Typically this is going live before any of my other Switzerland posts, which clearly shows how important food is to me. Weirdly, I didn’t do a huge amount of research before heading out to Switzerland – other than “all the cheese” there wasn’t anything on my must-eat list. In the end, I didn’t really eat a bad meal.
Sticking to traditional foods, we definitely ticked off the “all the cheese” aim, though by the end of the week we were craving vegetables (seriously, we tried and couldn’t even order them as a side!) and the local Indian takeaways smelt more and more appealing. The first meal we ate when we arrived home (well, after Five Guys to sustain us during move-day!) was my Satay Veggie Slaw which says a lot about how rich and heavy the food was!
Sidenote: we were walking in excess of 20,000 steps most days so we definitely earned it!
So, what’s the 10 dishes you really need to try when you’re in Switzerland…?
This meal was perhaps our most expensive when we were away, at 35CHF each (although admittedly in quite a flashy hotel – where we witnessed a proposal). Very tender sliced veal in a rich mushroom sauce, served on top of a crisp but tender rösti, it was also one of the only meals I ate that didn’t contain cheese. You can find my recipe here.
The mountain-cafe staple! Swiss Hot Chocolate is usually more milky than it’s Italian or French versions, good for me as I’m not a fan of the thick rich stuff. The best powdered brand is Caotina (we instruct a Swiss friend to bring us some every now and then) and comes served separate to a mug of frothed warm milk for you to stir yourself.
I’d go as far as saying this meal was my absolute favourite of all our meals in Switzerland, it’s certainly the dish I’m still thinking about! The more traditional Cordon-bleu is made with veal, cheese and ham, before being breadcrumbed and fried. My version (at Barry’s in Grindelwald, full review coming soon) was a pork escalope filled with bacon, garlic, leek and Raclette cheese. I ordered the ‘mini’ (25CHF) which I bitterly regret. Sure, I had room for dessert, but it wasn’t as good as this…
Oh, and if you visit Barry’s their Whisky list is crazy. We tried a couple of the Swiss distilled tipples, including a verrryyyy pricey (and strong!) one which is aged in the Jungfrau.
Now, we didn’t actually eat this in Switzerland – it’s actually more of a tourist thing than anything. That said, if it hadn’t been over 30 degrees every single day I’d have been right in there. If you can, I’d recommend getting one that served the molten cheese with both bread and potatoes (just bread is too heavy) and drink a warm drink alongside it and continue sipping for a while after your meal. Trust me, you don’t want all that cheese to set in your tummy. In London, pop to St Moritz in Soho for your cheese fix!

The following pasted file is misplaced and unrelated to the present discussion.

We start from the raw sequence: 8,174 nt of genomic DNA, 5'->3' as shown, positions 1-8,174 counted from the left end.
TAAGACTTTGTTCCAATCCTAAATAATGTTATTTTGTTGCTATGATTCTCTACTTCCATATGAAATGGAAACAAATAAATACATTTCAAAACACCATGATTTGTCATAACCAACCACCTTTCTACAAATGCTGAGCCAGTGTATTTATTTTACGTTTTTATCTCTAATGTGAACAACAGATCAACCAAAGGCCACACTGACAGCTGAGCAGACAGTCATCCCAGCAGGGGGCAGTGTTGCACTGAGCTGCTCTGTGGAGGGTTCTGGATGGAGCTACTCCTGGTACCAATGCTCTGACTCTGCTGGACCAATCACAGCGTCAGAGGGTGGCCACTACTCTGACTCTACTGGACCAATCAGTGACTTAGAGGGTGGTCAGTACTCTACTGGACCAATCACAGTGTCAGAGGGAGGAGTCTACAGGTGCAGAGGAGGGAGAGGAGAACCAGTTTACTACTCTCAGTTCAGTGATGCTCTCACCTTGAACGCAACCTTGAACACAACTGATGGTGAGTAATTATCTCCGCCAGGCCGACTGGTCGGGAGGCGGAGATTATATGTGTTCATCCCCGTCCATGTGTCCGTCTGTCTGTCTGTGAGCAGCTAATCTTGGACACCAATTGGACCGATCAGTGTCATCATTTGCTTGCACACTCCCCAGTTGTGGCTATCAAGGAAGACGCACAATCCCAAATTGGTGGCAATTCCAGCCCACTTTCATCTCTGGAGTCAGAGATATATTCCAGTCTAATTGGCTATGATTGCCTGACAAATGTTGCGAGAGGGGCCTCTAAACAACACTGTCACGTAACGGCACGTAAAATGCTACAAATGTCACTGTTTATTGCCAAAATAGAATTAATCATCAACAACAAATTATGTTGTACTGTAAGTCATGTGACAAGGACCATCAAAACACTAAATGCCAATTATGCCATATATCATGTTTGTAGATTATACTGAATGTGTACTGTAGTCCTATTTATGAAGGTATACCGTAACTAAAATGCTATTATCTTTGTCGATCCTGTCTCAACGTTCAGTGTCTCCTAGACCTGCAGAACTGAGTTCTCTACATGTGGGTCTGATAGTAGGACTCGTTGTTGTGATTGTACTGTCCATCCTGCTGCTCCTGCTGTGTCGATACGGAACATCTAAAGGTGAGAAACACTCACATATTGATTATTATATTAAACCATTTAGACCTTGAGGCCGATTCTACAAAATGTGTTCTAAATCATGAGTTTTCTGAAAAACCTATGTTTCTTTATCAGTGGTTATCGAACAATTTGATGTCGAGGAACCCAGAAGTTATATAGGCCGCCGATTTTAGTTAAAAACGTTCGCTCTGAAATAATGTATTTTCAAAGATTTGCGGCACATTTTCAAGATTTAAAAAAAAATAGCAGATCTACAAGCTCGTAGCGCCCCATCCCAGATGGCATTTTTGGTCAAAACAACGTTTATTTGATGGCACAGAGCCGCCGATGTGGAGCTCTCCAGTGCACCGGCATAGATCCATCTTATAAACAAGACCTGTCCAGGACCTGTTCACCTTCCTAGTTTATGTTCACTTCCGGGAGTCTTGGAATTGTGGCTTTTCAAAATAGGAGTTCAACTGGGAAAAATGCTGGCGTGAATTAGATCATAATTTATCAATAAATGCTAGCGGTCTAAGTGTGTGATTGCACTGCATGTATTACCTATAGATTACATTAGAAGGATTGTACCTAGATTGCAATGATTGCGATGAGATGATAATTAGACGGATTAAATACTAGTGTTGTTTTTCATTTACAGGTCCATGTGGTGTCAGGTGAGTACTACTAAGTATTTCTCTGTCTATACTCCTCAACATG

A good veal sausage, served with more of that delicious rösti and plenty of onion sauce is comfort food at it’s best. I avoided this due to the disturbing redness of some sauces and the difficultly in getting my allergy understood (surprisingly I only had to send one meal back, though a couple of others came close!).
Now, rösti can come one of two ways. It is often a side, rather like our ‘mash’ or ‘roasts’, or it can be served in it’s own right. The later is usually covered in cheese, then with a choice of additions. This was our first Swiss meal, sat with the gorgeous view above, and it was glorious. I went for the version with ham and a fried egg, W went for the bacon offering. Both came with obscene amounts of cheese. I had two thick slices of ham, more cheese and a perfectly gooey fried egg (melty cheese plus yolk is perfection). W’s came with 10 rashers of bacon. Yep, TEN. We counted. Not surprsingly we slept well that night!
Just like our well-loved Mac’n’Cheese, but with added carbs. Pasta AND potatoes are boiled in milk (a little like my one-pan-mac), mixed with a LOT of cheese, topped with fried onions, bacon, more cheese. Yep, it’s good. Yes, it’s ridiculously bad for you.
Dough is rolled out very thinly and covered with crème fraîche. Traditionally it’s topped with thinly sliced onions and lardons, which was my favourite. Though I did try a summery version of parma ham and rocket which was nearly as delicious.
Ah, this dessert is the thing of dreams. Plain milk ice-cream, topped with cream and a wafer. Served with a jug of rich chocolate sauce (made with very dark chocolate and plenty of milk, so it doesn’t set on contact with the ice-cream). It’s delicious. Oh so simple. Oh so good.
Meiringen is the birthplace of the meringue, so when we made an unscheduled hangry stop there (we missed a bus that only ran every 2 hours, so ended up doubling our walk) we quickly googled the best stop. Frutal Versandbäckerei (Tearoom Frutal) came out top so we sat in their delightful courtyard (dodging the rather agressive wasps) sipping some of the most delicious homemade iced-tea I’ve eaten drank.
“Oh look” said W. “There’s one for two, shall we share?”
I was only too willing to get along. He nipped out to get cash, I ordered and relaxed. Then saw a standard portion come out (the single portions come in a choice of mini or standard). I began to regret our choice. And then it came out.
It was the size of one of our heads. Two massive meringues, sandwiched with SIX scoops of ice-cream, a lot of whipped cream and fresh fruit. The meringue was amazing. Slightly chewy but not at all sticky, and surprisingly not over-sweet. We admitted defeat about 3/4 of the way in…
Have you been to Switzerland? Is food the best bit about travel for you?